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Cambodia says 45 items in Met likely stolen from ancient sites
Cambodian officials are calling on the Metropolitan Museum of Art to explain how it came to acquire dozens of Khmer Empire antiquities that they believe were looted from the country during war, citing new evidence.
As The New York Times reported on Monday, Cambodian officials are citing a former temple looter who has apparently admitted to taking numerous Khmer shrines from the 1970's to the 1990's.
The man referred to only as "Lion" has escorted Cambodian officials to remote sites where he and his gang reportedly stole artifacts that were later sold to brokers in Thailand.
Cambodian Culture Minister Phoeurng Sackona cited Lion's disclosure as crucial to identifying 45 items at the Met that the nation is focused on. According to Sackona, Lion recognized 33 of the 45 items as ones he personally stole. The items in question were acquired by the Met between 1977 and 2003.
"It surprises me and disappoints me that there are so many statues of ours in the Met," Sackona said. "We want to see the truth come out, we want to see all the facts come out about this. We want them all returned."
According to Cambodian officials, Lion is now in his 60s and has expressed remorse for his actions, with one official quoting him as saying, "I want the gods to come home now."
Apart from the 45 artifacts of particular focus, the Times reported that Cambodian officials also have questions about 150s they say left their country during the period between 1970 and 2000 when Cambodia was taken over by war and genocide.
"Recently, in light of new information on some pieces in our collection, we reached out to the U.S. Attorney's office - to volunteer that we are happy to cooperate with any inquiry," the Met said in a statement, adding that it was following a "long and well-documented history of responding to claims regarding works of art, restituting objects where appropriate.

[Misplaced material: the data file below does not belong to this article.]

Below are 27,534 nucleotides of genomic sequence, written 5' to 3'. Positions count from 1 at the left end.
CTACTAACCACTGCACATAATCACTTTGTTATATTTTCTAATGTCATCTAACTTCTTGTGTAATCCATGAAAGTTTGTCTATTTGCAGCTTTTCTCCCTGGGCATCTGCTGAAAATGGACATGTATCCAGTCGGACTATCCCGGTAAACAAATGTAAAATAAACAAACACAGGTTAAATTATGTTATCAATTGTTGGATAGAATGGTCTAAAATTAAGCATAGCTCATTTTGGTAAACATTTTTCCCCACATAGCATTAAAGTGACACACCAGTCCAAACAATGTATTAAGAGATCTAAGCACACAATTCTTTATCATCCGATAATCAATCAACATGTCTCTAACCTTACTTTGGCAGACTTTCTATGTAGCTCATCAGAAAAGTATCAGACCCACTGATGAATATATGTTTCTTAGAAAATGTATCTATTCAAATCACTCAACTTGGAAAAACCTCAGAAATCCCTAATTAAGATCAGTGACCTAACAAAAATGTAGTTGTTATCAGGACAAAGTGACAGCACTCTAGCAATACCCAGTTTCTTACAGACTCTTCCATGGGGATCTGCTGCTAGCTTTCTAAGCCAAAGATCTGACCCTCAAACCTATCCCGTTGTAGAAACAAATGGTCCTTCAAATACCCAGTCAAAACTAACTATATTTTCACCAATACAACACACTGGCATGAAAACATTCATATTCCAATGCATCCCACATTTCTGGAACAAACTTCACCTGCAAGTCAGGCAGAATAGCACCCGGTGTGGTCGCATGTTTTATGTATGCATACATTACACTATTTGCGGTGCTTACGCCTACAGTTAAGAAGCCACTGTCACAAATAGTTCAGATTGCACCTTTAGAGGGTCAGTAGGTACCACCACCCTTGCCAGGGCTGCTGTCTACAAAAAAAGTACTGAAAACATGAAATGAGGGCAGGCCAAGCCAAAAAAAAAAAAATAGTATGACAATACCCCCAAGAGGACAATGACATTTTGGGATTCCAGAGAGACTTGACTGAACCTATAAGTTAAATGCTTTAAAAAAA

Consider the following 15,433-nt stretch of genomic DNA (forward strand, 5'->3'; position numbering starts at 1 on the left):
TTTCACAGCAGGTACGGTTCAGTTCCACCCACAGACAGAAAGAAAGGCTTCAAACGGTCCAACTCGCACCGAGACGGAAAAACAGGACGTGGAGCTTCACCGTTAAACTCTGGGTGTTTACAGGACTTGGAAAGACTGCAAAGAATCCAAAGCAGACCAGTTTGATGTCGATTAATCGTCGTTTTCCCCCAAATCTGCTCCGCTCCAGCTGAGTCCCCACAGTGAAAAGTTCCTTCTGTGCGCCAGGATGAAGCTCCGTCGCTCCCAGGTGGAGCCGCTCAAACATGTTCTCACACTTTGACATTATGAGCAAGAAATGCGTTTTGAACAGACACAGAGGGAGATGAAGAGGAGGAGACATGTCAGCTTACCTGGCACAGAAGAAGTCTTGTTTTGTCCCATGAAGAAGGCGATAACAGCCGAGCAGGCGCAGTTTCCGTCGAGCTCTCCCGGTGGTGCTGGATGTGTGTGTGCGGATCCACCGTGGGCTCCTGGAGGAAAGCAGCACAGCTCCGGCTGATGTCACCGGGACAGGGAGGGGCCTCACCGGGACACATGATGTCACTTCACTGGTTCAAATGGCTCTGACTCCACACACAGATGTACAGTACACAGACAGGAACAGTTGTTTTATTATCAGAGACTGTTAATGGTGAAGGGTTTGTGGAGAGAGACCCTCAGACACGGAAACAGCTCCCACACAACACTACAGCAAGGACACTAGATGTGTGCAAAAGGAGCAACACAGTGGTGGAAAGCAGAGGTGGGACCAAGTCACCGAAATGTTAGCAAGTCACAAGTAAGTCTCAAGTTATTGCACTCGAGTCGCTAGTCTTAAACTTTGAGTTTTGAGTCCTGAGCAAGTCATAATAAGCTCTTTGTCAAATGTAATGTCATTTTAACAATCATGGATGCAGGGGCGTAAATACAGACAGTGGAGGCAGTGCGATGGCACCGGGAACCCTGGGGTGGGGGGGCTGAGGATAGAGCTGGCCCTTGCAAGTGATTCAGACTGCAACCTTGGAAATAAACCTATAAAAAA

The Times noted that officials with the U.S. Attorney's Office have previously aided Cambodia in recovering illicitly acquired artifacts. Officials with the attorney's office have accepted Lion's credibility as a looter, with a private owner of one of his looted artifacts voluntarily returning their purchase earlier this year.
Many previously colonized countries have begun to demand the repatriation of their looted or stolen cultural artifacts from western museums in recent years. France announced this year that it would be returning 26 pieces to the African country of Benin that were looted there 129 years ago.
In July, the Brooklyn Museum returned more than 1,000 artifacts to Costa Rica unprompted. As Reuters reported, American business tycoon Minor Cooper Keith had looted the artifacts some time around the early 20th century during the construction of a railroad. This was the second time that the museum had returned artifacts to Costa Rica, doing so first in 2011 with the return of over 900 ceramic items.